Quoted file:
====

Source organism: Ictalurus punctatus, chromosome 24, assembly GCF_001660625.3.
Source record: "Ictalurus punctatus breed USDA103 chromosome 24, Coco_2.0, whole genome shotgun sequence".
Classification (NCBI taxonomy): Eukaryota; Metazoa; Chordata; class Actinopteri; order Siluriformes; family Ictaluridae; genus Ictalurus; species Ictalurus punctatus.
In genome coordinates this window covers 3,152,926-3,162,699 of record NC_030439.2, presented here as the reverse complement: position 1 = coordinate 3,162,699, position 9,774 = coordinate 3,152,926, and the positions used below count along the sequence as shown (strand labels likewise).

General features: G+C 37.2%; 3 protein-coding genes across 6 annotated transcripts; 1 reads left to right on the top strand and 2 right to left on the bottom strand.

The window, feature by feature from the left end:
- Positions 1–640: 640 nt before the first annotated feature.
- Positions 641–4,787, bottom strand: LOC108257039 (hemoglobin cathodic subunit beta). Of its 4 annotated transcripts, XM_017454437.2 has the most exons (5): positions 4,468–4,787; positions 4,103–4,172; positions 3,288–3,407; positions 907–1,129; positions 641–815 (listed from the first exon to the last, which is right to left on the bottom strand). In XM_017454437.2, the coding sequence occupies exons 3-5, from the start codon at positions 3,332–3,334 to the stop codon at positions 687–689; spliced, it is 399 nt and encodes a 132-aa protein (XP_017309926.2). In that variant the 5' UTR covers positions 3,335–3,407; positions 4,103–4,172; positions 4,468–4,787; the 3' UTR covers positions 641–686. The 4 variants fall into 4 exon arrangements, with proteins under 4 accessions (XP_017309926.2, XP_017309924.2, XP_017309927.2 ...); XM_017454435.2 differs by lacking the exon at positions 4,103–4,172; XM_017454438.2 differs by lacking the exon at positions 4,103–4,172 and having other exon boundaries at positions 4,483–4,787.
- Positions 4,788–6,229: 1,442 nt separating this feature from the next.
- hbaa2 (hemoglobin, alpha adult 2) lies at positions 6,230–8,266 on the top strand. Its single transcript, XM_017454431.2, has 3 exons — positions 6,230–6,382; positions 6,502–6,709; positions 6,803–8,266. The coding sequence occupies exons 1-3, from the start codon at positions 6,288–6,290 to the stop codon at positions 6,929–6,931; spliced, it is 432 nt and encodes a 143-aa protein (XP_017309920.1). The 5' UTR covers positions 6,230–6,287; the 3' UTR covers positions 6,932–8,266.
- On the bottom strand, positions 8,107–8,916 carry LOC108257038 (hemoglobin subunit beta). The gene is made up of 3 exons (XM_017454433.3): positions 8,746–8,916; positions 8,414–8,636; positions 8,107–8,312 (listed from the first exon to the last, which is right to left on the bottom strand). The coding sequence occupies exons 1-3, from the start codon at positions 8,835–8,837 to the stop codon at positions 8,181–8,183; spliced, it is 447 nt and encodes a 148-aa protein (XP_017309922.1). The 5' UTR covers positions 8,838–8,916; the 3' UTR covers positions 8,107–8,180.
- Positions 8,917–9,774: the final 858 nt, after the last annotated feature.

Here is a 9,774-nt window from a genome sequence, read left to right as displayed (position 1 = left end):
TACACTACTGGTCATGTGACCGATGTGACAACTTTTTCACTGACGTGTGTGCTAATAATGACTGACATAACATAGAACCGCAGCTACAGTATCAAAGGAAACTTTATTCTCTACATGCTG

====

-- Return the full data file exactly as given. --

Source organism: Ictalurus punctatus, chromosome 24, assembly GCF_001660625.3.
Source record: "Ictalurus punctatus breed USDA103 chromosome 24, Coco_2.0, whole genome shotgun sequence".
Classification (NCBI taxonomy): Eukaryota; Metazoa; Chordata; class Actinopteri; order Siluriformes; family Ictaluridae; genus Ictalurus; species Ictalurus punctatus.
In genome coordinates this window covers 3,152,926-3,162,699 of record NC_030439.2, presented here as the reverse complement: position 1 = coordinate 3,162,699, position 9,774 = coordinate 3,152,926, and the positions used below count along the sequence as shown (strand labels likewise).

General features: G+C 37.2%; 3 protein-coding genes across 6 annotated transcripts; 1 reads left to right on the top strand and 2 right to left on the bottom strand.

The window, feature by feature from the left end:
- Positions 1–640: 640 nt before the first annotated feature.
- Positions 641–4,787, bottom strand: LOC108257039 (hemoglobin cathodic subunit beta). Of its 4 annotated transcripts, XM_017454437.2 has the most exons (5): positions 4,468–4,787; positions 4,103–4,172; positions 3,288–3,407; positions 907–1,129; positions 641–815 (listed from the first exon to the last, which is right to left on the bottom strand). In XM_017454437.2, the coding sequence occupies exons 3-5, from the start codon at positions 3,332–3,334 to the stop codon at positions 687–689; spliced, it is 399 nt and encodes a 132-aa protein (XP_017309926.2). In that variant the 5' UTR covers positions 3,335–3,407; positions 4,103–4,172; positions 4,468–4,787; the 3' UTR covers positions 641–686. The 4 variants fall into 4 exon arrangements, with proteins under 4 accessions (XP_017309926.2, XP_017309924.2, XP_017309927.2 ...); XM_017454435.2 differs by lacking the exon at positions 4,103–4,172; XM_017454438.2 differs by lacking the exon at positions 4,103–4,172 and having other exon boundaries at positions 4,483–4,787.
- Positions 4,788–6,229: 1,442 nt separating this feature from the next.
- hbaa2 (hemoglobin, alpha adult 2) lies at positions 6,230–8,266 on the top strand. Its single transcript, XM_017454431.2, has 3 exons — positions 6,230–6,382; positions 6,502–6,709; positions 6,803–8,266. The coding sequence occupies exons 1-3, from the start codon at positions 6,288–6,290 to the stop codon at positions 6,929–6,931; spliced, it is 432 nt and encodes a 143-aa protein (XP_017309920.1). The 5' UTR covers positions 6,230–6,287; the 3' UTR covers positions 6,932–8,266.
- On the bottom strand, positions 8,107–8,916 carry LOC108257038 (hemoglobin subunit beta). The gene is made up of 3 exons (XM_017454433.3): positions 8,746–8,916; positions 8,414–8,636; positions 8,107–8,312 (listed from the first exon to the last, which is right to left on the bottom strand). The coding sequence occupies exons 1-3, from the start codon at positions 8,835–8,837 to the stop codon at positions 8,181–8,183; spliced, it is 447 nt and encodes a 148-aa protein (XP_017309922.1). The 5' UTR covers positions 8,838–8,916; the 3' UTR covers positions 8,107–8,180.
- Positions 8,917–9,774: the final 858 nt, after the last annotated feature.

Here is a 9,774-nt window from a genome sequence, read left to right as displayed (position 1 = left end):
TACACTACTGGTCATGTGACCGATGTGACAACTTTTTCACTGACGTGTGTGCTAATAATGACTGACATAACATAGAACCGCAGCTACAGTATCAAAGGAAACTTTATTCTCTACATGCTG